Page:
8th June 2016
People facing bankruptcy proceedings may not have to hand over undrawn pension funds after a recent ruling in the High Court – Hinton v Wotherspoon .
The implications of this ruling are more pronounced following the introduction of the new pension freedoms because people can access their entire pension fund from age 55 and so the bankrupt’s whole fund is potentially at risk.
Currently a trustee in bankruptcy does not have immediate access to an individual’s pension plan if no income is being drawn. They can, however, use an ‘Income Payments Order’ (IPO) to access any income to which the bankrupt individual becomes “entitled”.
The issue over whether or not undrawn pensions can be subject to an IPO has been confused by two conflicting decisions says investment firm AJ Bell.
In Raithatha v Williamson  the High Court held that an undrawn pension could be included in an IPO. The case also confirmed that any lump sum payments which the bankrupt person could opt for under the pension schemes rules counted as income, not just pension payments. This means if someone facing bankruptcy was above the minimum pension age (55) the Court could force them to make an election to draw down on the pension in order to satisfy an IPO.
In Horton v Henry  the High Court held that undrawn amounts were not funds to which the bankrupt individual was entitled, and therefore could not be made subject to an IPO.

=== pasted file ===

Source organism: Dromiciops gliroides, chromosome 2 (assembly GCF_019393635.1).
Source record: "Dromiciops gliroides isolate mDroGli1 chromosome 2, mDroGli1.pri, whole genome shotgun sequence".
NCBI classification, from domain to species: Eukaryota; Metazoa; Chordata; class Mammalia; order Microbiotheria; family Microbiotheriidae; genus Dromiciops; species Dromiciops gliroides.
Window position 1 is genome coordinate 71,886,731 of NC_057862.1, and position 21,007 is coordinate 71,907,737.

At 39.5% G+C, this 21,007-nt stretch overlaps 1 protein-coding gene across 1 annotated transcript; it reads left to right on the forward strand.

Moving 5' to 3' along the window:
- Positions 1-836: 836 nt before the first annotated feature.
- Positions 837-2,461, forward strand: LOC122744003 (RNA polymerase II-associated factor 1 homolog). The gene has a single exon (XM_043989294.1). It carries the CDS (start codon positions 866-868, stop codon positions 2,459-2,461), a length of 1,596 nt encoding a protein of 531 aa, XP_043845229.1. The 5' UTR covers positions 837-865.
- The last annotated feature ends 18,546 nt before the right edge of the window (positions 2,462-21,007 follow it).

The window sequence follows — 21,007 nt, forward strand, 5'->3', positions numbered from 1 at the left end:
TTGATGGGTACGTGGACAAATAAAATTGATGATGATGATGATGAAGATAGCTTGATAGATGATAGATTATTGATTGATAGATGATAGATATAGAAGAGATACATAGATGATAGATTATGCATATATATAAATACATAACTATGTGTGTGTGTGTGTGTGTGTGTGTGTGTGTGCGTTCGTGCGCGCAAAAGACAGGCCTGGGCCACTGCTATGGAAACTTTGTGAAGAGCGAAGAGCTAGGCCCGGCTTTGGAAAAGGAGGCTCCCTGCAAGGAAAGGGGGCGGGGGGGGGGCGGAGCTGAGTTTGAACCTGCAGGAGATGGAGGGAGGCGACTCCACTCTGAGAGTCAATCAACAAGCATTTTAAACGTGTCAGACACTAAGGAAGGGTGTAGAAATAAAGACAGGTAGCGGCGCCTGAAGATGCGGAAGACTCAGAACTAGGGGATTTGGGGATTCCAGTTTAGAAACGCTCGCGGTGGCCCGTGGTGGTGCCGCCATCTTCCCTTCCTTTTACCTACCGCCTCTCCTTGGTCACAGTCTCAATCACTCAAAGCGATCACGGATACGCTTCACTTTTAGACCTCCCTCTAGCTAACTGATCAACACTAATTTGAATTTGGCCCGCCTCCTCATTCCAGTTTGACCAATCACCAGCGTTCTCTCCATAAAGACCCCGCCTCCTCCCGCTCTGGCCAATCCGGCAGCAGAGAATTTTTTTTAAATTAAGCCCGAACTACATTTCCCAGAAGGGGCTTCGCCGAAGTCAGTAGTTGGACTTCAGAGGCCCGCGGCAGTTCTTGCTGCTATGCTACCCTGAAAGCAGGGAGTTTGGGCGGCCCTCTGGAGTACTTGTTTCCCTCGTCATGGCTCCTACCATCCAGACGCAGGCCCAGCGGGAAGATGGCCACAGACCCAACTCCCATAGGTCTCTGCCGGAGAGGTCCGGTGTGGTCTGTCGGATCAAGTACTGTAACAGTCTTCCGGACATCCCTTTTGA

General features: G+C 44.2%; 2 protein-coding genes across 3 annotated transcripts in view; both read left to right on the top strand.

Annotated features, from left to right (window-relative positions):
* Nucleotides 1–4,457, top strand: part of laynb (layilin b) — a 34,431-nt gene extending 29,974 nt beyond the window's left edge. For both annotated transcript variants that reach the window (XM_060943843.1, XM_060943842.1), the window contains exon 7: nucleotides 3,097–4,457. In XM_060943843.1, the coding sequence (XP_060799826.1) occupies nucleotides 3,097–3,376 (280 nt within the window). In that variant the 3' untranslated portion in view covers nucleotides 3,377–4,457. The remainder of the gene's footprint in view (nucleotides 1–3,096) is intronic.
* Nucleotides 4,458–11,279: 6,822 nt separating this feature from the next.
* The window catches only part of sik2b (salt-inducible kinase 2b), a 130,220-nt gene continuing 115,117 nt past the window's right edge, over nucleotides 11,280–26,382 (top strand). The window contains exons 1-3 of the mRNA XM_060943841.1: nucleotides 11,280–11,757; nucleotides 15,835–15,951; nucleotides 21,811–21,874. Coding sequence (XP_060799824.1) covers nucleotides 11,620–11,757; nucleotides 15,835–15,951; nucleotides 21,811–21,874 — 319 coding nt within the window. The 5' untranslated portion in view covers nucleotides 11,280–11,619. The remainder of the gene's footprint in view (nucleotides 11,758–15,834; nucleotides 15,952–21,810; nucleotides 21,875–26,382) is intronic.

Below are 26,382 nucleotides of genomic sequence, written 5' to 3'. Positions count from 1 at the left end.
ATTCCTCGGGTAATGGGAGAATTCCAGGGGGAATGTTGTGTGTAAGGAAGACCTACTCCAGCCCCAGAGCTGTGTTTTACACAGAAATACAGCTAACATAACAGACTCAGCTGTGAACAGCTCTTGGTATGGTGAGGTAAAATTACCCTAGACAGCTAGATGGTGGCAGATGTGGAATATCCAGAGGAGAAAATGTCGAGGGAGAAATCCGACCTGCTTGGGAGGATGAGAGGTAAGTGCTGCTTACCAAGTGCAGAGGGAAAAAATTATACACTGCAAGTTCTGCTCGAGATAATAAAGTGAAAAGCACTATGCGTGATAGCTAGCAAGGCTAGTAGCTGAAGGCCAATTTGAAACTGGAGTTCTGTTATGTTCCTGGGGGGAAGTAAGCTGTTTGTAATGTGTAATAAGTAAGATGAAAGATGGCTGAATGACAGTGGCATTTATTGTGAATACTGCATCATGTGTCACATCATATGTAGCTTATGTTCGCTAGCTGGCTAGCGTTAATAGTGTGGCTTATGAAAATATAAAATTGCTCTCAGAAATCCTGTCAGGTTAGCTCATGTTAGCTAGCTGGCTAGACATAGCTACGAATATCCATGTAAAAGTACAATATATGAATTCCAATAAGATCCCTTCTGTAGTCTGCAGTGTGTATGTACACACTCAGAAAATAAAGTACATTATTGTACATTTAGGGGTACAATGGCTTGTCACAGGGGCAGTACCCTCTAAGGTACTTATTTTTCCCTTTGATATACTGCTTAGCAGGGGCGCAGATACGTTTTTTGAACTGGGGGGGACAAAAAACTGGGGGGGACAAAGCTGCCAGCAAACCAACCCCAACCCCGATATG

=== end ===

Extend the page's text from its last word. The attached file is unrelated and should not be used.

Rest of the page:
In the recent ruling in the Hinton v Wotherspoon  case, the High Court states the approach in Horton v Henry was “plainly correct”. If over the age of 55 and an election to take benefits had not been made, the mere existence of a drawdown fund is not sufficient to establish an ‘entitlement’ for the purposes of an IPO. This is because at the point of taking benefits there are still decisions to be made – to take a lump sum, to take a drawdown income, to buy an annuity or to leave the funds untouched.
The case of Horton v Henry is currently being appealed. It was heard in May 2016, with the judgment due shortly.
Mike Morrison, head of platform technical at AJ Bell said: “If the Raithatha ruling became a legal precedent or the Horton judgment were reversed, it could cause serious issues for those facing bankruptcy following the introduction of the pension freedoms.
“When the Raithatha judgment was passed the maximum that could be drawn from a pension fund (so to which an individual became “entitled”) was restricted. After 6 April 2015 this was no longer the case. The whole fund could be taken using the pension freedoms and therefore the whole fund value could have been included in the IPO.
“Horton v Henry made more sense as it restricts the amount that can be included in the IPO, and this latest case also better reflects the original aim of the law.”